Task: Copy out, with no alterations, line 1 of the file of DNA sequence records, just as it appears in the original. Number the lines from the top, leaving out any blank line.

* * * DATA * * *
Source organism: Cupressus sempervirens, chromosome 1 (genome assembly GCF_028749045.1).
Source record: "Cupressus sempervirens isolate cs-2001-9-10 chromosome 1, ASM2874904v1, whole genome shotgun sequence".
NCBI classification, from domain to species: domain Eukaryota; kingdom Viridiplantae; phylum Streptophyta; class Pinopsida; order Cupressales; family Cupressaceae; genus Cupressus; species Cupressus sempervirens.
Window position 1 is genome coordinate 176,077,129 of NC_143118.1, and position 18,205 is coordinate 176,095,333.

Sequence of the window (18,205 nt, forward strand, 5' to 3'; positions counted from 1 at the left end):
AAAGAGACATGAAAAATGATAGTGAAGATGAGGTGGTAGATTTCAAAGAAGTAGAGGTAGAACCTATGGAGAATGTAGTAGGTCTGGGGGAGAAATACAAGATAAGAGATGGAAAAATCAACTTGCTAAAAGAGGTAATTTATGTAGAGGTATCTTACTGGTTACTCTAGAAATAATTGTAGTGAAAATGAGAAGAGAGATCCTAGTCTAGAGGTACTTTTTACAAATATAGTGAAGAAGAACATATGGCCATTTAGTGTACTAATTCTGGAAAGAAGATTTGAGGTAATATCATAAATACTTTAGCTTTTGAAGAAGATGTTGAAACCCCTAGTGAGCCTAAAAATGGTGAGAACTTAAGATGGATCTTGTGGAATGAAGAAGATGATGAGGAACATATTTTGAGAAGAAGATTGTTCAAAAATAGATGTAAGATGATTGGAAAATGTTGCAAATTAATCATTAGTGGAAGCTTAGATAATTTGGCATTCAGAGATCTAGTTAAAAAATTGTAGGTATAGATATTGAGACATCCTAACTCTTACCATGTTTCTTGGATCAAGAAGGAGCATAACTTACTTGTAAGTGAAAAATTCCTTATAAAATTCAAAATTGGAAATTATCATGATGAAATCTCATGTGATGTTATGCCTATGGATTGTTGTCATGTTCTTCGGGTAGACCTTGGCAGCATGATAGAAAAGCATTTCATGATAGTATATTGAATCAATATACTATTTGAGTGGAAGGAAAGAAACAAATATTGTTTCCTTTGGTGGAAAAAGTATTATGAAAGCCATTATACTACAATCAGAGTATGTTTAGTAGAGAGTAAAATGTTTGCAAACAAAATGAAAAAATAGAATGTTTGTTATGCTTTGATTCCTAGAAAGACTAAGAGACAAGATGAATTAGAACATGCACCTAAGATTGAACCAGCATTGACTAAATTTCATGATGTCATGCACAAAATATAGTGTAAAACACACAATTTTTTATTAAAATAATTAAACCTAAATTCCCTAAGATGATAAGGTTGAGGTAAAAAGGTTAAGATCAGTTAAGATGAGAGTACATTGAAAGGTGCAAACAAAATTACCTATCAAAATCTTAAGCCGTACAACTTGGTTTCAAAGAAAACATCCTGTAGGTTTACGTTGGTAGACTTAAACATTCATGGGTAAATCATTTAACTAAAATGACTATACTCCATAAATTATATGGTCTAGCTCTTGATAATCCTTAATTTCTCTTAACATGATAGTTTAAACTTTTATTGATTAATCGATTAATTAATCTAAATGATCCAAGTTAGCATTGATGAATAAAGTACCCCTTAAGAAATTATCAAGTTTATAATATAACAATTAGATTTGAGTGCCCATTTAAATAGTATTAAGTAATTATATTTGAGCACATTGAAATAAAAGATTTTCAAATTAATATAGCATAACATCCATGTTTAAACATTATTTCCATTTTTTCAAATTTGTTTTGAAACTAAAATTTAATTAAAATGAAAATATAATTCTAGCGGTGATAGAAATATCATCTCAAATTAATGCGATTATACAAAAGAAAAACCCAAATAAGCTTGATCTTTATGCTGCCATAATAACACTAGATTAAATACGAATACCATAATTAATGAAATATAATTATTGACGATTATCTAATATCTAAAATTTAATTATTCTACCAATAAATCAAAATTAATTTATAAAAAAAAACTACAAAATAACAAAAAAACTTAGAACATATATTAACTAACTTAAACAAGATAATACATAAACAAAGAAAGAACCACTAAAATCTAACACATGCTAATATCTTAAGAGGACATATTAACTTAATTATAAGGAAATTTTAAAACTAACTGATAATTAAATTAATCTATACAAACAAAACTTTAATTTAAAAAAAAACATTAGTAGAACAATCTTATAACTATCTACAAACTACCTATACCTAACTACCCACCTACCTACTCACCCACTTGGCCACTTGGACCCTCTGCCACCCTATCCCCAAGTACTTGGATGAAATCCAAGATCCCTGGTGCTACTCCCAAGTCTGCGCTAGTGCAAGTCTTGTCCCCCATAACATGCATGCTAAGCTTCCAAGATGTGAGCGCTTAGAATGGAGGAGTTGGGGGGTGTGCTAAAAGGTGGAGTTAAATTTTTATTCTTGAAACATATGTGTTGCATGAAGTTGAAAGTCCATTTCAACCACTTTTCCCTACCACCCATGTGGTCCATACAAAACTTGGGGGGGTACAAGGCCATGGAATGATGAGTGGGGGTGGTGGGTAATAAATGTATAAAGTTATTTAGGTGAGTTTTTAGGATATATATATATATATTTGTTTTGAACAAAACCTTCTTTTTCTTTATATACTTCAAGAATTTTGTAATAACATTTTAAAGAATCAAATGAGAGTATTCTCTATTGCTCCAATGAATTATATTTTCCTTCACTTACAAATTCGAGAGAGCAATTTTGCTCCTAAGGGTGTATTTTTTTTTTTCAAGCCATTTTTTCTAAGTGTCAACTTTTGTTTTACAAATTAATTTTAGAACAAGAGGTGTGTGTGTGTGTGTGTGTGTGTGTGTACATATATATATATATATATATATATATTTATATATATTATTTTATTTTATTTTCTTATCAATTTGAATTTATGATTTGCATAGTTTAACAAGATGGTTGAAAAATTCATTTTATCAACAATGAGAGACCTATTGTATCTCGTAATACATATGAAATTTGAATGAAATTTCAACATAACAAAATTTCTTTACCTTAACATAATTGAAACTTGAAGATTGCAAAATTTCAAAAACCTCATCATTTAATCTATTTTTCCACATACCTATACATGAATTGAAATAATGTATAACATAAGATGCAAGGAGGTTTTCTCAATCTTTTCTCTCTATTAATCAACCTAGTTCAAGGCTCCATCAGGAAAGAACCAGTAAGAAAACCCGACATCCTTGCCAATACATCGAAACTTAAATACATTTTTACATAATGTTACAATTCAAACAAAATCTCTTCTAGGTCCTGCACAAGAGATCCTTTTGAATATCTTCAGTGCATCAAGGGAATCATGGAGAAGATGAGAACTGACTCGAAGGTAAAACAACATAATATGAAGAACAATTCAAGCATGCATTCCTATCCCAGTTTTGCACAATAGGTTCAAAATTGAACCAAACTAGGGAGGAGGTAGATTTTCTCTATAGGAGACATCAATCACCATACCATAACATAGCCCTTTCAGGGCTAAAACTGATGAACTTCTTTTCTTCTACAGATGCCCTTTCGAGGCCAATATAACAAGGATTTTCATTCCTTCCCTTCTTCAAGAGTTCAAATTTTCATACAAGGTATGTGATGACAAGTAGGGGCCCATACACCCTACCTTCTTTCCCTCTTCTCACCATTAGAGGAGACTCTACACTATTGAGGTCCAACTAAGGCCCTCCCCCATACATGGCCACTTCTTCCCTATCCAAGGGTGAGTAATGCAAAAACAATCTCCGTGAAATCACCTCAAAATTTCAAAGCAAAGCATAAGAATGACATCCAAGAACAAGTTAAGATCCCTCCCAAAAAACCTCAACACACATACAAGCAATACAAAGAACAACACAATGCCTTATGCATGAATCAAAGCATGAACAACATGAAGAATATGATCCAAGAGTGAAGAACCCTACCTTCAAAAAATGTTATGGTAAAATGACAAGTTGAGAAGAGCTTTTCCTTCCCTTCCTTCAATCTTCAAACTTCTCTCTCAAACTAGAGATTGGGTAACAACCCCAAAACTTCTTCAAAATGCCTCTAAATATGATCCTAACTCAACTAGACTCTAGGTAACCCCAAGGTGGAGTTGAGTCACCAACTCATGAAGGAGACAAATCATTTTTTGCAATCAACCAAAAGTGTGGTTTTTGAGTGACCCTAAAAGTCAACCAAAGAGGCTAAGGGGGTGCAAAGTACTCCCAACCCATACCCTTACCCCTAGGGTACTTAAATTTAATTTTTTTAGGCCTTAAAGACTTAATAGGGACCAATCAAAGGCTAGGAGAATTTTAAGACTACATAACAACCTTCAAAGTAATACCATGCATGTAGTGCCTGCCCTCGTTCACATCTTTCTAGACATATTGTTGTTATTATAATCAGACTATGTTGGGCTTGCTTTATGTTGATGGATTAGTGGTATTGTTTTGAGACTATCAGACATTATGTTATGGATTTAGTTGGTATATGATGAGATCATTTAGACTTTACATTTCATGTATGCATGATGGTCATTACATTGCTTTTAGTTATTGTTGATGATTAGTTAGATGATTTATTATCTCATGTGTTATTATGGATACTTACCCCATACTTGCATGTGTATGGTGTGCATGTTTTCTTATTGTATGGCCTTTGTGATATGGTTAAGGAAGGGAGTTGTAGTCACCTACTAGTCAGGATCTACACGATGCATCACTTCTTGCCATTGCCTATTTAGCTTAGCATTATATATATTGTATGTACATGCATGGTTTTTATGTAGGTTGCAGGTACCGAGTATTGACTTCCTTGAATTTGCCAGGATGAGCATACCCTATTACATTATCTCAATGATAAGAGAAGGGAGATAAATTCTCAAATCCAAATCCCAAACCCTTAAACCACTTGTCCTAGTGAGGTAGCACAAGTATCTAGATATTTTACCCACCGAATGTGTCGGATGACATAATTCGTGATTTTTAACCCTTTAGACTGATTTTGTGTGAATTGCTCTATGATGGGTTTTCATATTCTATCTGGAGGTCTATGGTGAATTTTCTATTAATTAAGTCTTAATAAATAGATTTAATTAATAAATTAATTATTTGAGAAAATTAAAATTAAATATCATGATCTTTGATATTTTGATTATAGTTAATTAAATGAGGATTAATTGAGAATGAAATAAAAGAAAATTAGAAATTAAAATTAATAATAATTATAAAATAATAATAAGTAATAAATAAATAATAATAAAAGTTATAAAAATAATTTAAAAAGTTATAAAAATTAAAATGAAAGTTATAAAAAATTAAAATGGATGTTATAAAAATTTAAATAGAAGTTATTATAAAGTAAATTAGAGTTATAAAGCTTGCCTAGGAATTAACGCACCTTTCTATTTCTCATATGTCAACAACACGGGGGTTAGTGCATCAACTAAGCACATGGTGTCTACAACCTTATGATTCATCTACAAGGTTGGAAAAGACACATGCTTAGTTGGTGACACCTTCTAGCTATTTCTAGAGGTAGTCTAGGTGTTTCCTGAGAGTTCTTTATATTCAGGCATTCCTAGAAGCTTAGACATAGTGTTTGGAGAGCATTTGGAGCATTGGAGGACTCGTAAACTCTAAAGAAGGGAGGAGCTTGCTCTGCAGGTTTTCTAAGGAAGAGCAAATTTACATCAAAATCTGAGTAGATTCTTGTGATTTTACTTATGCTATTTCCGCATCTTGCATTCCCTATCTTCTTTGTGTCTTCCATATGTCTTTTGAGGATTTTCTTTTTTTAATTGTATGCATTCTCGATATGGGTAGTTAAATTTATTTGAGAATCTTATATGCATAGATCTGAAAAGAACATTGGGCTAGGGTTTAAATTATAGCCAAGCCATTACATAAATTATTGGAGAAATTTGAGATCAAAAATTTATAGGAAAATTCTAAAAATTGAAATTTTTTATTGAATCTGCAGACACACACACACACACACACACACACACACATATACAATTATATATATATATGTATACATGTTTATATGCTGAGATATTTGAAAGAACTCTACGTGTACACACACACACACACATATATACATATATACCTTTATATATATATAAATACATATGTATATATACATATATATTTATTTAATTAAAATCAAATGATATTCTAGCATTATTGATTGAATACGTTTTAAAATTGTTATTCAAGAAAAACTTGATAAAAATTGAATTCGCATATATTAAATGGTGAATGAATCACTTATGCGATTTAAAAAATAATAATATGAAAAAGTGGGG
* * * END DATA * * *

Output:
Source organism: Cupressus sempervirens, chromosome 1 (genome assembly GCF_028749045.1).